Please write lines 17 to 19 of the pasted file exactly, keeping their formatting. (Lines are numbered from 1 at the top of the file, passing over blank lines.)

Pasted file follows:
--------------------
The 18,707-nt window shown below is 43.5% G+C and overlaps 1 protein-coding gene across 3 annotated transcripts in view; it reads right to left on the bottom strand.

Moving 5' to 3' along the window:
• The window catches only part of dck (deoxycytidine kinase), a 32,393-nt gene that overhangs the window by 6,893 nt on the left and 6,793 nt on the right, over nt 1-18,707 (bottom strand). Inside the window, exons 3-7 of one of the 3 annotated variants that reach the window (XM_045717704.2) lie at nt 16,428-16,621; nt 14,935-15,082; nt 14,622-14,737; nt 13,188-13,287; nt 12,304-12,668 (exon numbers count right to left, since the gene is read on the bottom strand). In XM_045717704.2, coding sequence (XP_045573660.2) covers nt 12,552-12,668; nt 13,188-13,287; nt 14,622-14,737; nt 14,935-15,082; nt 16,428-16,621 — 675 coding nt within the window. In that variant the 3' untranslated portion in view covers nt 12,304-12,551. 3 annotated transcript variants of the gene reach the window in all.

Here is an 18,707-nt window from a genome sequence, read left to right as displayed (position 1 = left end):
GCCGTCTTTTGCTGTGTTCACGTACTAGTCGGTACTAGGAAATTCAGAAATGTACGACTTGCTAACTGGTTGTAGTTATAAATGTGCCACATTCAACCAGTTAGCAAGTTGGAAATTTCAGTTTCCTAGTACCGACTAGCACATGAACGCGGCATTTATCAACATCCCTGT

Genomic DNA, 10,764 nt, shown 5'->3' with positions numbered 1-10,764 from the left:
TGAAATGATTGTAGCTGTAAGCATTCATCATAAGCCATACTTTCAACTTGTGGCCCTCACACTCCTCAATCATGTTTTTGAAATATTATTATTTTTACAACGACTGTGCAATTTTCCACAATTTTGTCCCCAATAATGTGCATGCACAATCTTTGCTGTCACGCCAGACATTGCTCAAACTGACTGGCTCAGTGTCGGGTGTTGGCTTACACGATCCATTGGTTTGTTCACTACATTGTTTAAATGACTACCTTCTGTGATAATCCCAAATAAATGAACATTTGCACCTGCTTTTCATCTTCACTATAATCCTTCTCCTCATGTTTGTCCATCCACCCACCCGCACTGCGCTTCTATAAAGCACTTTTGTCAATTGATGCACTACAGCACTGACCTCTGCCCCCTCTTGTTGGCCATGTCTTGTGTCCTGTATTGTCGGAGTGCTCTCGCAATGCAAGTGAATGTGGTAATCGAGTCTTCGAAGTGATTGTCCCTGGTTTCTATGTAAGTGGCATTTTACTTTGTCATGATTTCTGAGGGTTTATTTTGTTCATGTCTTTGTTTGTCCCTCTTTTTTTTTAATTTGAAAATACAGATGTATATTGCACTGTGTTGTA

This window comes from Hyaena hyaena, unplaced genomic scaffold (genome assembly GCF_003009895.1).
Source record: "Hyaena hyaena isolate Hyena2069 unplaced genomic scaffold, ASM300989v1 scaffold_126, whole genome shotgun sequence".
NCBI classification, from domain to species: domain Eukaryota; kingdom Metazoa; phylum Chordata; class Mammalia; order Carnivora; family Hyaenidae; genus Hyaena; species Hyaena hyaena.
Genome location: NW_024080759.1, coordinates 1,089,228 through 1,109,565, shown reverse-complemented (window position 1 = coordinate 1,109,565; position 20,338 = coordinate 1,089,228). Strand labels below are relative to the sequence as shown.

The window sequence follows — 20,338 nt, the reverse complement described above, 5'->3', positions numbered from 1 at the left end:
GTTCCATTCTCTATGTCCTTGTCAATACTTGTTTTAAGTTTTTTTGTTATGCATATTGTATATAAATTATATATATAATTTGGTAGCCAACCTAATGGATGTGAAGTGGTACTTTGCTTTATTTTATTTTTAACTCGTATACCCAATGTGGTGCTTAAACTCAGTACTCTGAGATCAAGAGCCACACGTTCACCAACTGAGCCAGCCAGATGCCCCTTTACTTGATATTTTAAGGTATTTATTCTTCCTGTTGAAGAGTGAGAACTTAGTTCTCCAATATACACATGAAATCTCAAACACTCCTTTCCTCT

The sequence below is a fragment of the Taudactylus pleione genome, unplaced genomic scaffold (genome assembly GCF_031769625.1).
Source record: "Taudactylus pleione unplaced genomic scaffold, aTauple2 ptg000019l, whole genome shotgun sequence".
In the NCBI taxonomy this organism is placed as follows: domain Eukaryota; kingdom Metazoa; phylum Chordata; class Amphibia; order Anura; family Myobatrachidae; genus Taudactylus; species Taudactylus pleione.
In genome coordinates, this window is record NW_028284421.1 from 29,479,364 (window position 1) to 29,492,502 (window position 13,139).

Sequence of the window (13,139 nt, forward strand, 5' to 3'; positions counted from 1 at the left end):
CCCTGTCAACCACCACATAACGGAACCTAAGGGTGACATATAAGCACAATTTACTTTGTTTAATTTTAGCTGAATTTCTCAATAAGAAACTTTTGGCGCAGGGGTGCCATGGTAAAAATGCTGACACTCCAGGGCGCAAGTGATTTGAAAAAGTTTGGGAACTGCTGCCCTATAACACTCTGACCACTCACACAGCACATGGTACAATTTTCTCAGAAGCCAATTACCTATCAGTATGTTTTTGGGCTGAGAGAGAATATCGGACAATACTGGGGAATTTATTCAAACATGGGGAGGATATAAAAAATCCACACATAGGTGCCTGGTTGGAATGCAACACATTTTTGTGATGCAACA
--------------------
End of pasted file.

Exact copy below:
In genome coordinates, this window is record NW_028284421.1 from 29,479,364 (window position 1) to 29,492,502 (window position 13,139).

Sequence of the window (13,139 nt, forward strand, 5' to 3'; positions counted from 1 at the left end):
CCCTGTCAACCACCACATAACGGAACCTAAGGGTGACATATAAGCACAATTTACTTTGTTTAATTTTAGCTGAATTTCTCAATAAGAAACTTTTGGCGCAGGGGTGCCATGGTAAAAATGCTGACACTCCAGGGCGCAAGTGATTTGAAAAAGTTTGGGAACTGCTGCCCTATAACACTCTGACCACTCACACAGCACATGGTACAATTTTCTCAGAAGCCAATTACCTATCAGTATGTTTTTGGGCTGAGAGAGAATATCGGACAATACTGGGGAATTTATTCAAACATGGGGAGGATATAAAAAATCCACACATAGGTGCCTGGTTGGAATGCAACACATTTTTGTGATGCAACA